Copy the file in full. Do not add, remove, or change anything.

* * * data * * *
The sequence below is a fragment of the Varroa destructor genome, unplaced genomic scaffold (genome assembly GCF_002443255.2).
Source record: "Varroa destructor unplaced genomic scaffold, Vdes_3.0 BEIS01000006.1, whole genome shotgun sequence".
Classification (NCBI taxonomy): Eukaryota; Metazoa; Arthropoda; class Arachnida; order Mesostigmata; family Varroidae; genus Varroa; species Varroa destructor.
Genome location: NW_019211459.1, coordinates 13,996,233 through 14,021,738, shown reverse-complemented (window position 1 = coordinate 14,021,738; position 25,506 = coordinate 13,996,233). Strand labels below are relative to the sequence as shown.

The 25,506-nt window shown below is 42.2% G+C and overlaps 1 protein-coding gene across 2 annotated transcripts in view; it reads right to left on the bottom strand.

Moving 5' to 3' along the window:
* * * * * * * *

The sequence below is a fragment of the Varroa destructor genome, unplaced genomic scaffold (genome assembly GCF_002443255.2).
Source record: "Varroa destructor unplaced genomic scaffold, Vdes_3.0 BEIS01000006.1, whole genome shotgun sequence".
Classification (NCBI taxonomy): Eukaryota; Metazoa; Arthropoda; class Arachnida; order Mesostigmata; family Varroidae; genus Varroa; species Varroa destructor.
Genome location: NW_019211459.1, coordinates 13,996,233 through 14,021,738, shown reverse-complemented (window position 1 = coordinate 14,021,738; position 25,506 = coordinate 13,996,233). Strand labels below are relative to the sequence as shown.

The 25,506-nt window shown below is 42.2% G+C and overlaps 1 protein-coding gene across 2 annotated transcripts in view; it reads right to left on the bottom strand.

Moving 5' to 3' along the window: